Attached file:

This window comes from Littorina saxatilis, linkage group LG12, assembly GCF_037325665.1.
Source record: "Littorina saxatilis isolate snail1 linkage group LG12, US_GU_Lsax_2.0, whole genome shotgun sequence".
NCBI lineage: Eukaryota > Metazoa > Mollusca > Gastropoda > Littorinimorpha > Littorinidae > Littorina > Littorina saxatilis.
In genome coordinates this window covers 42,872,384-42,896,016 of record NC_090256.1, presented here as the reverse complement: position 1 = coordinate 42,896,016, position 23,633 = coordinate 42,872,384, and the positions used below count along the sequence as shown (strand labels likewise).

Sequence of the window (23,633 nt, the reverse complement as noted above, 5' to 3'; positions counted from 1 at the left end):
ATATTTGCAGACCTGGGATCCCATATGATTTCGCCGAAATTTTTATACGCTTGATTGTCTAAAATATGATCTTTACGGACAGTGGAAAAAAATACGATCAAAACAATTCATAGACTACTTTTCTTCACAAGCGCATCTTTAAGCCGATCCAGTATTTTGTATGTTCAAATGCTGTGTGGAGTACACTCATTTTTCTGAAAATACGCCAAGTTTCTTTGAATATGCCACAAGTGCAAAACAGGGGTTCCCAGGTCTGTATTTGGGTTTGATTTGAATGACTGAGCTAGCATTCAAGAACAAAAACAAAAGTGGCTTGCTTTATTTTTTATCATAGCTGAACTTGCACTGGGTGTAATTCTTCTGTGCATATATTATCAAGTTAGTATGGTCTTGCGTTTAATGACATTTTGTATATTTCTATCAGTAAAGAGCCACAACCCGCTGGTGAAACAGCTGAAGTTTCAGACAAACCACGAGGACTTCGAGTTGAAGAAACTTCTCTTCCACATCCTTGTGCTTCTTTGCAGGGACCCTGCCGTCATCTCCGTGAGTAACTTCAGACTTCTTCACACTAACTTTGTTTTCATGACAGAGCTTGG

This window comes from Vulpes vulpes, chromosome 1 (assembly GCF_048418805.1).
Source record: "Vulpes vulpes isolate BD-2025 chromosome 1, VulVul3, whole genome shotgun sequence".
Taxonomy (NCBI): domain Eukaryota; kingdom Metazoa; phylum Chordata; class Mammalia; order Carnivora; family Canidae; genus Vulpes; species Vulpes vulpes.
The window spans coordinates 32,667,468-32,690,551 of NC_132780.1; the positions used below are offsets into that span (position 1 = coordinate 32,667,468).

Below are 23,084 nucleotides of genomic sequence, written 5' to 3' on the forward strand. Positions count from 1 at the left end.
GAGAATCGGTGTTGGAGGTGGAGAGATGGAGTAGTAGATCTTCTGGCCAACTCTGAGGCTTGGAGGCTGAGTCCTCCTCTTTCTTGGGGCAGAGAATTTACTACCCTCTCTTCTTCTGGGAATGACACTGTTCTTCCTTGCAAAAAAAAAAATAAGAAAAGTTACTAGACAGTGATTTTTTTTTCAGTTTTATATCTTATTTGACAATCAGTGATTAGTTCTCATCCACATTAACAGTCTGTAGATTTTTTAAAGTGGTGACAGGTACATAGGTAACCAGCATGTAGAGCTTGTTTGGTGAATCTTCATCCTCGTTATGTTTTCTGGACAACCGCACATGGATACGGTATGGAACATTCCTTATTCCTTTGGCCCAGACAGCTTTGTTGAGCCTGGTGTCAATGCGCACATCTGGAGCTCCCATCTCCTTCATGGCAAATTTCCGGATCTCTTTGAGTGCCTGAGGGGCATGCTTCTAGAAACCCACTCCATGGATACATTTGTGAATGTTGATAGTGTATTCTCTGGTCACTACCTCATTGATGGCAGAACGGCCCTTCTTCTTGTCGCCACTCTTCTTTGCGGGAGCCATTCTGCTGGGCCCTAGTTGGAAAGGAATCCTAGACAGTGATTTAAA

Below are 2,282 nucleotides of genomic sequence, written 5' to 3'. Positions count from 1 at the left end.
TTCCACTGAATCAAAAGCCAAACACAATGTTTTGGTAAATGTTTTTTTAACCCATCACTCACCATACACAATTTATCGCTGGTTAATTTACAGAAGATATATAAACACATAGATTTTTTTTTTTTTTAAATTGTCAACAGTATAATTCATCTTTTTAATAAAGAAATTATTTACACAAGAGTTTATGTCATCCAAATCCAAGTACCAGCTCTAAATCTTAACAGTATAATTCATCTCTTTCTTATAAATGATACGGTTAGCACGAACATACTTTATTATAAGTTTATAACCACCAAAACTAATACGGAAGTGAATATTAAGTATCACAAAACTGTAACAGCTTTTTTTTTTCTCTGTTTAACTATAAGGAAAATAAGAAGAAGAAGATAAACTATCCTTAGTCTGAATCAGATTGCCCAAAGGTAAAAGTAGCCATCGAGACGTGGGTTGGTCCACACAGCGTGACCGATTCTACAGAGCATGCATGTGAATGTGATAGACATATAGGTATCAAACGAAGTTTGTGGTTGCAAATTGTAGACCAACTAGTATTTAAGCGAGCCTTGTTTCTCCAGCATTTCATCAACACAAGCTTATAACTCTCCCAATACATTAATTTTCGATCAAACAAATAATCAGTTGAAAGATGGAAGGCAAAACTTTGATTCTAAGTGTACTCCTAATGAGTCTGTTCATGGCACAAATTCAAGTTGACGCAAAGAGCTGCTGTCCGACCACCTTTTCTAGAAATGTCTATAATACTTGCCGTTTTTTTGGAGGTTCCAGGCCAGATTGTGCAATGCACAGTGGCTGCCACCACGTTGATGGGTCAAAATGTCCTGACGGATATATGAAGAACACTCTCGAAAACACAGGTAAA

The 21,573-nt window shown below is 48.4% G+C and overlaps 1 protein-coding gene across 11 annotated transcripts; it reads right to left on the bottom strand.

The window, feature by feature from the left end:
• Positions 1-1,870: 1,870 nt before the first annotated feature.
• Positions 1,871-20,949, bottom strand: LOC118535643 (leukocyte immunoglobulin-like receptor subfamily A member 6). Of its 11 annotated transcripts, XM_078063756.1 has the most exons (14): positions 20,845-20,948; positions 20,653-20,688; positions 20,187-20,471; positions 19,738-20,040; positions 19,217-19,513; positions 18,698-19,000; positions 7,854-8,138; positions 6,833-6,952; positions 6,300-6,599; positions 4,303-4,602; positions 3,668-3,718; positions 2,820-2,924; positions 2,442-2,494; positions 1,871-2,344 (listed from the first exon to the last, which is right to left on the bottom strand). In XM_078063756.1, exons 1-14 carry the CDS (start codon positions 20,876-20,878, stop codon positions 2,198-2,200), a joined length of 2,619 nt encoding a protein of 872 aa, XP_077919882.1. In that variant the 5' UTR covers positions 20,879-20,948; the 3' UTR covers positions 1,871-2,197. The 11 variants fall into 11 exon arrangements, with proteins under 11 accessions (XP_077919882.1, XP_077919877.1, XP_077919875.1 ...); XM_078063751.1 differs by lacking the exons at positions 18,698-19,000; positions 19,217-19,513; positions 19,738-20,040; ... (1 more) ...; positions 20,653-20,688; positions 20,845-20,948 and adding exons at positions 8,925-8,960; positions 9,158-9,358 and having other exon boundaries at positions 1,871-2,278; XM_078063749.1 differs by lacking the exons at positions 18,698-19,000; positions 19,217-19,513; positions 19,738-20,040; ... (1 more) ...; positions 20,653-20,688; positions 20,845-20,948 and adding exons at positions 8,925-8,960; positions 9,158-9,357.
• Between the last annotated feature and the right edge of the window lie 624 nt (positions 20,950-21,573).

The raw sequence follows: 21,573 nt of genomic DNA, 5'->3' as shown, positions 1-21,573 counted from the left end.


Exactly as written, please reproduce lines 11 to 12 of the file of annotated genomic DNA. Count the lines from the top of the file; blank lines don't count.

Below are 23,084 nucleotides of genomic sequence, written 5' to 3' on the forward strand. Positions count from 1 at the left end.
GAGAATCGGTGTTGGAGGTGGAGAGATGGAGTAGTAGATCTTCTGGCCAACTCTGAGGCTTGGAGGCTGAGTCCTCCTCTTTCTTGGGGCAGAGAATTTACTACCCTCTCTTCTTCTGGGAATGACACTGTTCTTCCTTGCAAAAAAAAAAATAAGAAAAGTTACTAGACAGTGATTTTTTTTTCAGTTTTATATCTTATTTGACAATCAGTGATTAGTTCTCATCCACATTAACAGTCTGTAGATTTTTTAAAGTGGTGACAGGTACATAGGTAACCAGCATGTAGAGCTTGTTTGGTGAATCTTCATCCTCGTTATGTTTTCTGGACAACCGCACATGGATACGGTATGGAACATTCCTTATTCCTTTGGCCCAGACAGCTTTGTTGAGCCTGGTGTCAATGCGCACATCTGGAGCTCCCATCTCCTTCATGGCAAATTTCCGGATCTCTTTGAGTGCCTGAGGGGCATGCTTCTAGAAACCCACTCCATGGATACATTTGTGAATGTTGATAGTGTATTCTCTGGTCACTACCTCATTGATGGCAGAACGGCCCTTCTTCTTGTCGCCACTCTTCTTTGCGGGAGCCATTCTGCTGGGCCCTAGTTGGAAAGGAATCCTAGACAGTGATTTAAA